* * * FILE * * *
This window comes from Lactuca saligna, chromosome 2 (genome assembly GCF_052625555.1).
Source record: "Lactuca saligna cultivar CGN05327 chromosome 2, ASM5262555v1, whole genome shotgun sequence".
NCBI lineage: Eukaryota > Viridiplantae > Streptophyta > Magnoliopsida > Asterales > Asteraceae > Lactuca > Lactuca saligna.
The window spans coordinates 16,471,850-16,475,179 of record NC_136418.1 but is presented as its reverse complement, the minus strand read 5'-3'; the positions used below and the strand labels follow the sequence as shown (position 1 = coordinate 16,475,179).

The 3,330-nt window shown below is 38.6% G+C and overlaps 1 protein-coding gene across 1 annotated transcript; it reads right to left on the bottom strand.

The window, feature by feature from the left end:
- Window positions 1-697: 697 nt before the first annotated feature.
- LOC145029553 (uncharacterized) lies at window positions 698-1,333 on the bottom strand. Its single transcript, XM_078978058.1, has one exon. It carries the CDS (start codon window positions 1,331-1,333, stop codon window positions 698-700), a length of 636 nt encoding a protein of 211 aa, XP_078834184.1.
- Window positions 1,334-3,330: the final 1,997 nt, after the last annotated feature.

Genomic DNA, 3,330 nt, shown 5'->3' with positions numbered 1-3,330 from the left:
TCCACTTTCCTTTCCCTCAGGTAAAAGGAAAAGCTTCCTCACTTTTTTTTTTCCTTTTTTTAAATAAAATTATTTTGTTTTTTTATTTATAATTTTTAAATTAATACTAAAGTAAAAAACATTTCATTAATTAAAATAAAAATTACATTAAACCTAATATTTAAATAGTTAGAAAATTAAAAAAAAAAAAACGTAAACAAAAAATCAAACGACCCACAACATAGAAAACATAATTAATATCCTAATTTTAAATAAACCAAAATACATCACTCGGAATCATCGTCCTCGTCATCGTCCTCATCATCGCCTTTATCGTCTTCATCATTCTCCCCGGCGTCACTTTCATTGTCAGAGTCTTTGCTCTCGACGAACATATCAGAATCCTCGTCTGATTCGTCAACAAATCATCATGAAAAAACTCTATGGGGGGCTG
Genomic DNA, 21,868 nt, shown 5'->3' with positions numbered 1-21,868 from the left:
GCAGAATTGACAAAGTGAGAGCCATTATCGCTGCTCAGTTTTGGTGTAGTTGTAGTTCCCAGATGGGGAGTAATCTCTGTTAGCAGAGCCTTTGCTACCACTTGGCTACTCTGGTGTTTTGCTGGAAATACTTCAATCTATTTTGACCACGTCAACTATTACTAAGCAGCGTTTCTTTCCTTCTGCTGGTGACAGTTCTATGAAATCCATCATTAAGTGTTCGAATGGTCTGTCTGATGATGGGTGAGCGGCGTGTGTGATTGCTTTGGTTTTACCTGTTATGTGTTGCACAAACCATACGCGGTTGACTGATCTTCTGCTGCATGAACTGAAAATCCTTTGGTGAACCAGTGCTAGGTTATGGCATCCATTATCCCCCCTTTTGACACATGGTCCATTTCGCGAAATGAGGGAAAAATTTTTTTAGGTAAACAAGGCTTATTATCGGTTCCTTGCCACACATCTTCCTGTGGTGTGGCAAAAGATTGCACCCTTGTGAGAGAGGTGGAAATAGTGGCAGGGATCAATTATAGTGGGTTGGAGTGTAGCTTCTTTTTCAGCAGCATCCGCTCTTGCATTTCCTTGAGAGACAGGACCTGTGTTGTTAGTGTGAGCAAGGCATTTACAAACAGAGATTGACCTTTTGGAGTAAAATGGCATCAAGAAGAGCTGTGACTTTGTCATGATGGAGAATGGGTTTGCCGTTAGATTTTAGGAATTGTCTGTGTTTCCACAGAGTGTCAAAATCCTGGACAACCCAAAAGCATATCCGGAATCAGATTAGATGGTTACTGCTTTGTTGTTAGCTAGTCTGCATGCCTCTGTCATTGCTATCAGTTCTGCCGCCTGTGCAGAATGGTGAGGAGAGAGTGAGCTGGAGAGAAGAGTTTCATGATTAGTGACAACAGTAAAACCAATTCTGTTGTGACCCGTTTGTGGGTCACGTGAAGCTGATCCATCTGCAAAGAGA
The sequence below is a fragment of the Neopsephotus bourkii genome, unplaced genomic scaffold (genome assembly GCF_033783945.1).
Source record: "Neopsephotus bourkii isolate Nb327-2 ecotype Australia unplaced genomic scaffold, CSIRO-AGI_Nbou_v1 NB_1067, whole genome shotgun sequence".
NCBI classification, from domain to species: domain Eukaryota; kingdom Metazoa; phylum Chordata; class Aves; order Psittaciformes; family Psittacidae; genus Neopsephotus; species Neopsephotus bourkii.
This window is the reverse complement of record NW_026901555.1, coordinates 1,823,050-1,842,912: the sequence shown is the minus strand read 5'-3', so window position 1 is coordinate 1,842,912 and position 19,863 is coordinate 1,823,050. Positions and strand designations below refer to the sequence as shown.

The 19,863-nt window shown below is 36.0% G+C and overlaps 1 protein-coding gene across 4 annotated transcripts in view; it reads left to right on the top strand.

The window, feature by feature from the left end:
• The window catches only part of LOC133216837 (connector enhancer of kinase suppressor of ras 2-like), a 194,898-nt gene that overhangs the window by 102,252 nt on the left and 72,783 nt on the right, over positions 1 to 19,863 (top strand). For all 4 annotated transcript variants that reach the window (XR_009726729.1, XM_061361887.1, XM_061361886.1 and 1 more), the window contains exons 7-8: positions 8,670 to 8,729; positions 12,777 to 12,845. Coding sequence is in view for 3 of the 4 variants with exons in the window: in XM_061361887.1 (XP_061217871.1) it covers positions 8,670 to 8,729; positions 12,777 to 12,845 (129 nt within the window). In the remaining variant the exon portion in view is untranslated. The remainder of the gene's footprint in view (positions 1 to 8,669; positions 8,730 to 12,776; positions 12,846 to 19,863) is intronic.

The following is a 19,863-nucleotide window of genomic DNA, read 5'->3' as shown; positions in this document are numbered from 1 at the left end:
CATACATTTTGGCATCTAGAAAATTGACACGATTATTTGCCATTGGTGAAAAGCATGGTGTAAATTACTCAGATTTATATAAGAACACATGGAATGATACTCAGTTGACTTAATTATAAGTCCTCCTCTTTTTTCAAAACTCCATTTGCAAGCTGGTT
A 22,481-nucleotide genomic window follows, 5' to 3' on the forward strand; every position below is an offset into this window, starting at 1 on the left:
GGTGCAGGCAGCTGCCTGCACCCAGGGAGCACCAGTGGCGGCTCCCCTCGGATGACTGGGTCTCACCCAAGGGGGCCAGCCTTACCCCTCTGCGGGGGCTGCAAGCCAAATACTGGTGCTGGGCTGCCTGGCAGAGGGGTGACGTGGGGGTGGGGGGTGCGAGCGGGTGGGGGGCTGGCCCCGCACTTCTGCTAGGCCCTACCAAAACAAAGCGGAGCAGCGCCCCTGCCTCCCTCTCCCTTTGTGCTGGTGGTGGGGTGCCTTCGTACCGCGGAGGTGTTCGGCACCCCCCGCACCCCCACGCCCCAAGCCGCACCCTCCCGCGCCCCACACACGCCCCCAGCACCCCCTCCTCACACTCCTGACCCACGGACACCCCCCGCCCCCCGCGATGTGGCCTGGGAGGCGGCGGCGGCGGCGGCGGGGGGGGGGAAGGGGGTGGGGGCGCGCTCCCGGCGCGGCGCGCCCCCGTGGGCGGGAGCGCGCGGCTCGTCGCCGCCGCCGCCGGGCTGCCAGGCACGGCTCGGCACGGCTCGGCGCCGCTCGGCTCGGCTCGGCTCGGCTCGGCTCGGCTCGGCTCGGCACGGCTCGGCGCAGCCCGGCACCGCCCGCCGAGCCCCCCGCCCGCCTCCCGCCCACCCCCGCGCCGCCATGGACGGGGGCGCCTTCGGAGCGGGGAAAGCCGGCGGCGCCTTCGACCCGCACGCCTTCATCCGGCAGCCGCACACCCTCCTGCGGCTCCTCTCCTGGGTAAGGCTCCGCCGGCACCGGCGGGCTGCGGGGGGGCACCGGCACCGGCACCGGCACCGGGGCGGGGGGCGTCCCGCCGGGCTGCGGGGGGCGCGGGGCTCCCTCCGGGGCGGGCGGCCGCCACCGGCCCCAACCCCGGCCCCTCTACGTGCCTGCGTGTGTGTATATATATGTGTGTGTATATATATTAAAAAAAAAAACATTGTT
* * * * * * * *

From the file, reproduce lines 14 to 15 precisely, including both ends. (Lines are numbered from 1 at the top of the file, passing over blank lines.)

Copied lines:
The sequence below is a fragment of the Neopsephotus bourkii genome, unplaced genomic scaffold (genome assembly GCF_033783945.1).
Source record: "Neopsephotus bourkii isolate Nb327-2 ecotype Australia unplaced genomic scaffold, CSIRO-AGI_Nbou_v1 NB_1067, whole genome shotgun sequence".